How does a brand become a verb? Surely by some complex and unpredictable sociological process, involving massive, international usage. But whatever it is, this is what Michael Brecht, CEO of Doodle since February 2014, wants to achieve. If he has his way, in less than five years at least 200 million of us will be doodling monthly – whether business meetings, hen parties, neighbourhood barbecues or children’s football tournaments. He is, I realise, a man with a vision.
The new Doodle office in Berlin Mitte, which opened in January 2015 and where we meet at a date and time set by the Doodle “MeetMe” tool, is part of this vision. Michael became CEO of the world-leading Swiss social scheduling tool when its engineering founders, Michael Näf and Paul E. Sevinç, bowed out and leading Swiss media group Tamedia AG acquired majority ownership. Seeing the potential in Doodle as an on-the-go rather than desktop tool, he wanted to bring Doodle’s app development in-house (it had previously been outsourced to an agency) and, with it, the capacity and market knowledge to continuously develop and improve what he considers an essential part of Doodle’s future business. Berlin was the obvious place to find that level of expertise and engagement.
We leave Doodle’s light-filled office with its white, pop-art decorated walls, smooth wooden meeting table and views over the S-Bahn tracks to find a decent place for lunch. Settling on Pan Asia for its relative quiet, over Thai salmon Michael continues. So how are app developers in a Berlin office part of the process of getting “to doodle” into the dictionary?
Doodle is seen by many as “Switzerland’s digital showpiece”. Before Michael joined, the beautifully simple online platform which lets you survey potential attendees to decide on the best date for an event – or as Doodle more elegantly puts it “rationalises the process of scheduling appointments” – already had 20 million users and was live in 20 languages. What Michael is there to do is build on this impressive start to drive a global growth offensive; that’s where the 200 million come in.
Focusing on Doodle “on the go” by revamping its apps and making them free to download (up until January 2015 users had to pay to download them) is just one part of this growth offensive. Improving the quality of the translations and keeping them up to date with the new iterations rolled out in three-week sprints is another. And there are new markets to conquer. Leveraging Doodle’s viral user growth, the launch of a Brazilian Portuguese version earlier this year anticipates next year’s Olympics, in the hope that all those athletes and coaches and sports fans will bring Doodle into Brazil – huge potential as yet untapped. Strategic partnerships and some brand rejuvenation will also help.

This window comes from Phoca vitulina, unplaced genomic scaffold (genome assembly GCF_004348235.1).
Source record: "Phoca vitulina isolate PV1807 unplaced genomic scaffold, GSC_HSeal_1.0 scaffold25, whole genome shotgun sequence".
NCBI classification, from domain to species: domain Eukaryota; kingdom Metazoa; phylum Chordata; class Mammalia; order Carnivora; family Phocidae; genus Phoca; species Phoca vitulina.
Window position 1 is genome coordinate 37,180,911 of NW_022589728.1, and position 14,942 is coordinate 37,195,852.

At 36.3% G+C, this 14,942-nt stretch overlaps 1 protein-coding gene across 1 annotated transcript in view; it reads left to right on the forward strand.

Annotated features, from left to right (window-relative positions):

There is something in Michael’s calm, focused excitement which makes these bold ambitions feel achievable. A seasoned entrepreneur, he has a history of growing businesses internationally and winning over masses of new users – first for West Berlin-based IT company, CompuNet, which he joined nine days before the Wall came down and later helped sell to GE Capital, then with the family portal Urbia.com which he founded and is now owned by Gruner + Jahr in 2002. There followed a six-year stint in Australia (he was attracted to the country’s entrepreneurial, go-getting spirit), working, in part, on community and education projects. In 2010 he came back to Germany to set up the German arm of online wine shopping club, 52weine, which he sold three years later. And thus starts the Doodle chapter.
Despite the might of Tamedia’s backing and the scale of Doodle’s ambitions, it retains its entrepreneurial spirit. In Berlin and elsewhere, Michael is doing plenty to plug into the startup ecosystem, including partnering with GTEC | Lab (launched June 2015). By providing all startup GTEC | Lab members with a free Doodle premium account for six months, with features such as a fully own-branded, ad-free scheduling platform, automated emails and exportable invite lists, he wants founders to get a feel for how important the sort of professionalism Doodle enables is from the start. But it’s more than that. As one entrepreneur to another, to give back, to support, to be an active contributor is an aspect of entrepreneurship he cherishes.
As we wait for our coffees, Michael takes out his iPhone to show me the improvements in the newly launched iOS app (the Android app will be released this month). The pleasure he takes in the tool is tangible. “We want Doodle to become more charming, more emotional,” he says, taking me through new messaging functionality which allows Doodle users to message each other within the tool in real time (“Running late, first drinks are on me…” is Michael’s example) and pointing out the brand changes, making it a softer, less clinical white-on-blue rather than blue-on-white. “I get up in the morning and really like what I do,” he says, as the waitress comes with the bill. “I feel proud to be working on something which is so well received and so helpful to everyone who uses it. Our Twitter feed makes for very positive reading.” I check later. He’s right: “Doodle @doodletweet is awesome, we use it to schedule weekly ultimate frisbee.” Replace ultimate frisbee with “football” or “dinner” or “meeting” and you’ll find millions more. Give it a few years and this will read “just doodled our weekly [insert sport of your choice]”.
Founded by: Michael Näf and Paul E. Sevinç
CEO: Michael Brecht
Location: Zurich, Berlin